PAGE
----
Selling or Buying a Small Business/Selling business
QUESTION: I have been running a small business for about 10 years. The owner has 100% stock. He would like to get me the business due to his age but I do not have the money to purchase it outright. How can this be done legally. He was thinking a life insurance policy that would somehow pay insurance money to the company and then it would somehow transfer the stock to me. Is this possible and what would the jssues be for us.
Or do you have a better option.
ANSWER: Hi Chris and thank you for your question.
There are many ways to transfer a business to another owner, but regarding a life insurance company I am not sure. That I believe would be a question for an insurance broker as I imagine they have rules regarding those things.
If money is an issue, than there are a few ways you can approach it. First, the most obvious is a business loan. You can go with a bank or an SBA loan, which is simply a loan guaranteed by the Small Business Administration. The downside to this is that it can require a lot of paperwork, a long time, and make you put up collateral for the loan. This can be a tough way of doing it but it works fine, depending on the type of business, assets of the business, and income.
Another way to do it is a seller carried note. The seller (owner) carries the loan; loans you the money to buy the business and you make payments to him over time. These can be arranged however you and he agree to - you make a down payment and then make payments for 5 years with a balloon payment at the end, or however it makes sense for the two of you.
Or, you can do a combination of two types of financing, with some of the balance coming from a bank and some from the seller. This usually works well because the bank has less risk if they are only loaning part of the total purchase price. But your seller must be okay with being in 2nd position for his loan to you (behind the bank loan).
Or, you can do an earn-out, which basically is where the owner retains ownership for a time while you work and build the business, and over a period of years you gradually "earn" the value of the business based upon a schedule the two of you agree to.
This is a time to be creative - there are many ways to buy an existing business - you just have to find a way that makes both you and the seller comfortable.
Hope you find this helpful,
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QUESTION: The owner is interested in the earn out option or the insurance option. He wants me to get the business without having to actually pay for it. If we do go with either of these options would be the tax implications. Also it there companies that can do this for us. I live near Atlanta Ga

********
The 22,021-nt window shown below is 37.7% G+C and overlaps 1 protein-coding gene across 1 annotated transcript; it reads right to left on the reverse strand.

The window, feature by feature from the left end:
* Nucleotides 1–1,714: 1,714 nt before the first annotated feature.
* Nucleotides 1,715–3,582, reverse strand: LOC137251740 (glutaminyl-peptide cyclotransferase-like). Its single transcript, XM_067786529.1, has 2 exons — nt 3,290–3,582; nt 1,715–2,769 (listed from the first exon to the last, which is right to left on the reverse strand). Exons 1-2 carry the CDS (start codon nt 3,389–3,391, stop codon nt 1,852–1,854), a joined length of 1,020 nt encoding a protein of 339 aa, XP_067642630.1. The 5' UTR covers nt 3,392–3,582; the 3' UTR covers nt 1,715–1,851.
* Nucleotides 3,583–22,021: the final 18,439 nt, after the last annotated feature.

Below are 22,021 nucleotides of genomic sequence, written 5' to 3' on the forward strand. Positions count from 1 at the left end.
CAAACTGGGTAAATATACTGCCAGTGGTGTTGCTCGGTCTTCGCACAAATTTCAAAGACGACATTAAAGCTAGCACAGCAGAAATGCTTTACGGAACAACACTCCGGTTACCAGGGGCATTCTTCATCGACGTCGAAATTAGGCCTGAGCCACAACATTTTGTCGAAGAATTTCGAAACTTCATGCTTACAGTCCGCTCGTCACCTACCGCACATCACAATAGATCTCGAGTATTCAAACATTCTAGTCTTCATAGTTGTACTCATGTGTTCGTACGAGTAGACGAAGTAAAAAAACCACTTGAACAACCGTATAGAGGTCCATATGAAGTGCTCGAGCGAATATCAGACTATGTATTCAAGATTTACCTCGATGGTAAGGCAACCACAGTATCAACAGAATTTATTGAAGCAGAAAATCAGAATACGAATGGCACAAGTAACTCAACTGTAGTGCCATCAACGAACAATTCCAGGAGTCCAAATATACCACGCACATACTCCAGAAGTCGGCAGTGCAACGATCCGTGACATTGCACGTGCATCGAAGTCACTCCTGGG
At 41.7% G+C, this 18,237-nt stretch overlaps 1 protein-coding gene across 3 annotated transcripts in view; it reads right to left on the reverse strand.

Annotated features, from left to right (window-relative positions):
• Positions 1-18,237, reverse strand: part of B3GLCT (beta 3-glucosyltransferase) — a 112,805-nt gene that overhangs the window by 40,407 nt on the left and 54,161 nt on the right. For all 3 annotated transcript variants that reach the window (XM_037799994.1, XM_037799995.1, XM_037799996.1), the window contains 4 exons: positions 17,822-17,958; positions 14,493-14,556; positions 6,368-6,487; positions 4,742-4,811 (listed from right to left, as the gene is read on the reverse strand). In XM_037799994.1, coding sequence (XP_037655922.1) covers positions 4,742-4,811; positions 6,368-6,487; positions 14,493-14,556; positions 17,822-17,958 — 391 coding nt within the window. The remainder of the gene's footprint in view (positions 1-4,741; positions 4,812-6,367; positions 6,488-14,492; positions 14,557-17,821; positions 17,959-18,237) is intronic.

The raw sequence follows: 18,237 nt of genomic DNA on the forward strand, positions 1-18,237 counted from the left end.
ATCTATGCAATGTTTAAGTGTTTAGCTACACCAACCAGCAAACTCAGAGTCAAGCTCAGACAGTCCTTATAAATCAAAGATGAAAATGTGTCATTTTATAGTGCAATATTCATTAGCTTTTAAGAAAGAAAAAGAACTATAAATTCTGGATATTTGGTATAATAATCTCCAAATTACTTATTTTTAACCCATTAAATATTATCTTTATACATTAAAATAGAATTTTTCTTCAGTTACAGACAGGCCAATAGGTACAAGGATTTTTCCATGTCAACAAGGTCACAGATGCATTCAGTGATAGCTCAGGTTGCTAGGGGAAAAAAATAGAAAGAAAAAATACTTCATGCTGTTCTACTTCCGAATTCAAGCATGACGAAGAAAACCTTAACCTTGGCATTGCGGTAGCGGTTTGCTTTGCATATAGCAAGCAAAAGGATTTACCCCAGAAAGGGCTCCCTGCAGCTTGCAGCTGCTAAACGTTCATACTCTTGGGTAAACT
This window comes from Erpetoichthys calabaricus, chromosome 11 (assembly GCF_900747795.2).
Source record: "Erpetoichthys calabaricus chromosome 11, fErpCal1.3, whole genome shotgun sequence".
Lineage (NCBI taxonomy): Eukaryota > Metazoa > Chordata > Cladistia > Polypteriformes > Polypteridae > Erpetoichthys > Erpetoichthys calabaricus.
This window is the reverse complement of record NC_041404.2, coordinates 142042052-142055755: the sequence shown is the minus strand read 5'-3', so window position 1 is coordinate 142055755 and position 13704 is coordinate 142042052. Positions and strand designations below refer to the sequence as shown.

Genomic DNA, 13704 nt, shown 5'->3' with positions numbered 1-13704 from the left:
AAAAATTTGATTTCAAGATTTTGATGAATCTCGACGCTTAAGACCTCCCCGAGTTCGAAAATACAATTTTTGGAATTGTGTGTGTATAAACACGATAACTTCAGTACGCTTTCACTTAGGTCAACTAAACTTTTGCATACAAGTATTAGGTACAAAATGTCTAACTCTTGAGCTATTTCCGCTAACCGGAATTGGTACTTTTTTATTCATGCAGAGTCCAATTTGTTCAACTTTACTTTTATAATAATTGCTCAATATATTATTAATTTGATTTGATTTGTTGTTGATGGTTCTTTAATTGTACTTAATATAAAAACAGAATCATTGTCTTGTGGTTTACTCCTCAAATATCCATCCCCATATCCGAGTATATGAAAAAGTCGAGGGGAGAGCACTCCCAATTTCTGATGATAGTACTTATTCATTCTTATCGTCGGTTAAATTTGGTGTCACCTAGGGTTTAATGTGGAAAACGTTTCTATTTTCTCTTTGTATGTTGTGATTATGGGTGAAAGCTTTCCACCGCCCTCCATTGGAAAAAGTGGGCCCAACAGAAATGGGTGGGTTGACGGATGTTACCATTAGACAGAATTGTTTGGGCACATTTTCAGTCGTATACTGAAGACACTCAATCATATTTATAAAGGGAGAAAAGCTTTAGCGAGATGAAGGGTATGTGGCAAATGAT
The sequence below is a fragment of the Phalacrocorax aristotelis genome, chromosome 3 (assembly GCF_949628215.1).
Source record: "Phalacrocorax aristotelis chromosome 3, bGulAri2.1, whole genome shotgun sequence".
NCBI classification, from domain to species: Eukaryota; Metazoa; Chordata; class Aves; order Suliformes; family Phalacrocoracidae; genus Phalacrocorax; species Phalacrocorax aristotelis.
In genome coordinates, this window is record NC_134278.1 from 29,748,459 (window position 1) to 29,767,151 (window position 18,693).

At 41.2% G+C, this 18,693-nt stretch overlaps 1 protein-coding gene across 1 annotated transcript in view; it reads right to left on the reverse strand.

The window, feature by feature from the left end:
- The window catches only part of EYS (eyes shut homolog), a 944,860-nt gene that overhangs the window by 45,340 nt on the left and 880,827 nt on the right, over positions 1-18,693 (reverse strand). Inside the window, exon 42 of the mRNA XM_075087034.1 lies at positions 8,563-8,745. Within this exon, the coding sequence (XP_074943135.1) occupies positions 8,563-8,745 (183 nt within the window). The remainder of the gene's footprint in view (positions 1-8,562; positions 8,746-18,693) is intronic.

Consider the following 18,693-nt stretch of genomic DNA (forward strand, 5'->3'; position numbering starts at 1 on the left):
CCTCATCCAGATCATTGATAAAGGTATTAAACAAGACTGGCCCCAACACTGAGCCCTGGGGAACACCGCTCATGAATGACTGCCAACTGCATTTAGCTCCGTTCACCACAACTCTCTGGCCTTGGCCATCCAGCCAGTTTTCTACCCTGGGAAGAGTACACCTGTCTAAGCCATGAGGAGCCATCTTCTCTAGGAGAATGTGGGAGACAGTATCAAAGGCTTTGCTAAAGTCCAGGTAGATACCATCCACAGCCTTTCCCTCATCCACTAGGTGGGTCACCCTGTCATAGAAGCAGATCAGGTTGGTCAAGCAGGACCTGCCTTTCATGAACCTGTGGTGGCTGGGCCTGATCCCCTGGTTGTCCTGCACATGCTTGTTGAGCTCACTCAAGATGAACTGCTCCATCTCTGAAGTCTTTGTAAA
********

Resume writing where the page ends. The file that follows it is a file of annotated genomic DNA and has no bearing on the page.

ANSWER: Yes you are right there are tax implications to everything, including how you take ownership of the business. In most cases, an earn-out works well because the two of you sort of become "partners" in the business and he naturally would be involved in training you if there was a need for that. Plus, he still makes money (via part ownership or receiving a percentage of gross) while you take over the main work of the business. Further, you arrange it in such a way that you only pay him a certain amount of money based on gross volume or sales; thus if the business is not doing well or some unforeseen thing happens, you are not paying any more than you should for the business. So as the business makes more, you pay more.
As in all business sales, consulting an accountant will give you the specific details on the best way to proceed for tax purposes.
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QUESTION: The earn out seems to be the best option. A few questions. The owner currently has all the stock in the company. The owner estimated the business at 3 million.
Can an earn out be used when no money is transfered. And if the stock is worth 3 million in his eyes would I be paying tax on the stock that is given to me.
Here again you have multiple ways of proceeding...
Assuming the company is a corporation (stock), then you can do a transfer of stock from him to you. As such, you take on all debts, liabilities, and assets. This is the most straightforward way to sell because there is merely a signing over of stock certificates to the buyer. Keep in mind, this means you have every possible liability (known or unknown) that the business may have. It is good to really know the business before doing this.
There is no sales tax on the furniture, fixtures and equipment of a stock sale. This saves money. There is no public notice of sale (such as a bulk sale notice) so it saves time.
A downside for taxes is that assets are normally fully depreciated in a stock sale.
You could do an asset sale, which means basically you are buying the assets of the business, but not the liabilities or debts. Those are paid off in the sale. However, you might need a bulk sale, which lengthens the time and anything like contracts of licenses cannot be transferred. You must start anew.
For your situation, it sounds like a stock sale may be the best route for you. You must be sure to obey the rules of your state and supply any documentation they need to complete the transfer. There are some new rules of SEC which make it actually easier to sell stock than it used to be, but it is still a good idea to consult an attorney before you make it final.
Keep in mind an earn out is simply the way you pay - nothing more. You can arrange it however you want. You could say you will pay x amount of dollars over x amount of time depending on gross sales over that time. That way your payment for the business is commensurate with the money you are making.